Bulbine Natalensis to the rescue

I have often read about the medicinal properties of Bulbine latifolia (Natalensis), but I have never really made the effort to investigate them.  However, yesterday two events occurred that impressed upon me how important it is to keep this plant close at hand.

Firstly, as I was puttering around in the wild garden, I blundered into a wasp nest.  Running hell for leather through the veld, slapping and squealing, I escaped from their territory with 7 or 8 burning stings.  I recalled that there was a Bulbine latifolia quite close by and I squashed the copious juice from a leaf onto the stings.  The relief was instant and there was no immediate swelling or itching.

Later in the afternoon my son came home from a trip to PE with a swollen arm, blazing red with sunburn.  This time I did not hesitate.  I collected a few of the fat, juicy leaves, opened them, smeared the juice over his arm and laid the leaves over his arm as a dressing.  He left them on for about 20 minutes, by which time the pain had drastically receded, the swelling had gone down and his arm felt cool to the touch.  Today his arm is tender but neither hot nor red.

I have never had this kind of instant and permanent relief from creams and ointments sold at the chemist.  From now on I’ll make sure that I have a plant or two outside the kitchen door for burns and scalds, as well as a few dotted here and there in the garden for stings.  I wonder if it helps with other insect bites?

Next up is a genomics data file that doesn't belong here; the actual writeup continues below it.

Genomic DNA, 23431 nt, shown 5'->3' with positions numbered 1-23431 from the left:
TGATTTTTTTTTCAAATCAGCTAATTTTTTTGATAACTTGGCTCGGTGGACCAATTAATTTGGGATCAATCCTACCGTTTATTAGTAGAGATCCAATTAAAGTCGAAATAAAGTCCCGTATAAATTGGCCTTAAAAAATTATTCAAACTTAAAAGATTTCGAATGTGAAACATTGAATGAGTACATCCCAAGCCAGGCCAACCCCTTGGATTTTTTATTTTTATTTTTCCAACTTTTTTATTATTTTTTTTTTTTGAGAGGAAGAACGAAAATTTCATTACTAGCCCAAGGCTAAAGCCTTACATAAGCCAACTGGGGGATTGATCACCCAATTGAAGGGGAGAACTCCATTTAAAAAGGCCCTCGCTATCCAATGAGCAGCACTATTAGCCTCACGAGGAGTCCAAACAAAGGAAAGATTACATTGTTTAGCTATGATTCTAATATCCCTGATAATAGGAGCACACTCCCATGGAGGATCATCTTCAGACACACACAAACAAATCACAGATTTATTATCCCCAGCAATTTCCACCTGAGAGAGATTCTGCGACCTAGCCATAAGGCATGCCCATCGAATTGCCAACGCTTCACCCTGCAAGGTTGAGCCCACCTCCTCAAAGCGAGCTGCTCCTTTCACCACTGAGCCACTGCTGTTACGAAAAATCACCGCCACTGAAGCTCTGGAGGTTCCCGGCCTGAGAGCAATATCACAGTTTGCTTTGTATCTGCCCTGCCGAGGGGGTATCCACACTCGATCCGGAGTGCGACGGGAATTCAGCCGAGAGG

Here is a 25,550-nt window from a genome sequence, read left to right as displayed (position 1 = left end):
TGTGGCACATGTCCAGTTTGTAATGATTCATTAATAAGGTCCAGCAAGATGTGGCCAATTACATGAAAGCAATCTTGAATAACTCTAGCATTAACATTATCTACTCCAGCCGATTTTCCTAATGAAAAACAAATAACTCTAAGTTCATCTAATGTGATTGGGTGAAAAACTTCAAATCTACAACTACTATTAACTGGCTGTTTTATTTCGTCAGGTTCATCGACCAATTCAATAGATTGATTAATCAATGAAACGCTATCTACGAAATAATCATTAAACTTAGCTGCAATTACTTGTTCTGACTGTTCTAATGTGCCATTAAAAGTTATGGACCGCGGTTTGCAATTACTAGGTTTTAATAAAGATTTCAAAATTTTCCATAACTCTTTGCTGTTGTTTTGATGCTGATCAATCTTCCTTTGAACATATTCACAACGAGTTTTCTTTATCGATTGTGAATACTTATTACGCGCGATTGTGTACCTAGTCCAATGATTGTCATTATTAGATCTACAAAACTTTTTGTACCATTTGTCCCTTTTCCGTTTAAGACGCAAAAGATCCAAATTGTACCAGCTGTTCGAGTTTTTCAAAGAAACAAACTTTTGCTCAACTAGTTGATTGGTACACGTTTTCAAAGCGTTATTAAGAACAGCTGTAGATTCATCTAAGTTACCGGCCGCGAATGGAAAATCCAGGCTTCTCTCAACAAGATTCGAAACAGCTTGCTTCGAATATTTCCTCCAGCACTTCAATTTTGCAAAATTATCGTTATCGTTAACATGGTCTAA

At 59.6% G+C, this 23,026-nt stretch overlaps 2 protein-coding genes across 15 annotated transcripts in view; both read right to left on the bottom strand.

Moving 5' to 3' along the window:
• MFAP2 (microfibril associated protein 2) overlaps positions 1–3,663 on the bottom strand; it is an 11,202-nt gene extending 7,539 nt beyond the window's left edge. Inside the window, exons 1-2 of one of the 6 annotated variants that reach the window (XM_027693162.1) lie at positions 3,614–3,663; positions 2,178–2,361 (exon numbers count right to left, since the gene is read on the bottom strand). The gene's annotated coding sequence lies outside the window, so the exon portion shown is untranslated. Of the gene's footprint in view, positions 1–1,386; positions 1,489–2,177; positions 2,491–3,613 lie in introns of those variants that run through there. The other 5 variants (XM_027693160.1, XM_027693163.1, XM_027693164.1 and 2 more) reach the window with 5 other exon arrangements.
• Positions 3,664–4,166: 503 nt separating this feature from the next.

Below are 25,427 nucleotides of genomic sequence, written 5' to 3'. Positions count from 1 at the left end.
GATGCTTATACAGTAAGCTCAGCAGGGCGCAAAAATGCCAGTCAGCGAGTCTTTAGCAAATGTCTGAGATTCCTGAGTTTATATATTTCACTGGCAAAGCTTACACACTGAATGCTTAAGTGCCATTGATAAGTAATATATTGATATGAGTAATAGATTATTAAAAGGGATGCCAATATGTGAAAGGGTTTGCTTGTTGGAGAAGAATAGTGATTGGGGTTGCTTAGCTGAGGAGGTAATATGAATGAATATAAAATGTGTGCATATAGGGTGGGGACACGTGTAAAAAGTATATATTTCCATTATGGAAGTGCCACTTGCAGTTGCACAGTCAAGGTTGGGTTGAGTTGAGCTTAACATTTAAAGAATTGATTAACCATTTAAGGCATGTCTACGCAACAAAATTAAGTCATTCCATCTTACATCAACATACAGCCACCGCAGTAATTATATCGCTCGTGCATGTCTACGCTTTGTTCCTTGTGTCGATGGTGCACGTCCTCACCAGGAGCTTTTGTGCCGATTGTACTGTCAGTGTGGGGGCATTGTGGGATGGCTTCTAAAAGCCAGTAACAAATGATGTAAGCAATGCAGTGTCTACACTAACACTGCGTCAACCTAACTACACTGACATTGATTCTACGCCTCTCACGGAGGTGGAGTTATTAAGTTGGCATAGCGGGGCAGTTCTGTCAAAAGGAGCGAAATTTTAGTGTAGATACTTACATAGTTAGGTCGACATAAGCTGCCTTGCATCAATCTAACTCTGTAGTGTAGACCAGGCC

Bulbine latifolia is easily grown from seed.

Note: The name was officially changed from Bulbine natalensis to Bulbine latifolia so time ago but confusion reigns and many sources still used the older name.

Bulbine latifolia
Bulbine latifolia
Bulbine latifolia



Hi...in my experience this wonderful plant can be used for any insect bites or stings - even bluebottles! I sometimes suffer from giant urticaria & it's a huge relief to smear on the juice & use the leaves as a dressing. I know that it can also be smeared on small wounds (cuts) to stop the bleeding & act as an anti-inflammatory....it must have coagulating properties. I have been told that it can be a deterrent to snakes as they apparently don't like to move through the leaves but I have no proof of this! Our staff have all opted to have these plants near their homes because of their medicinal uses.

In Kenya this wonderful plant is used for all kinds of injuries and I have used it very successfully on puff adder bites AFTER the application and use of injectible cortisone, antihistamine and antibiotics. I have also used it to exise baboon spider bites (on myself andmy livestock) It is very useful in the healing of the necrotic sight in both spider and snake bites
. It offers instant relief to burns and stings and it is my first 'go to' for cuts and abrasions. Interesting that it has a high cortisone/hormone content.

Thanks for the information Carol. I have also ensured my staff all have plants and I give seeds of this plant to every visitor to the nursery.

Thanks for this information. What would be a comparable plant to use in the UK?

Hi Diane

I am afraid I can't help you with this. I really only know about South African indigenous plants. However, if you can get seeds you will be able to grow this bulbine in a pot on a sunny windowsill.


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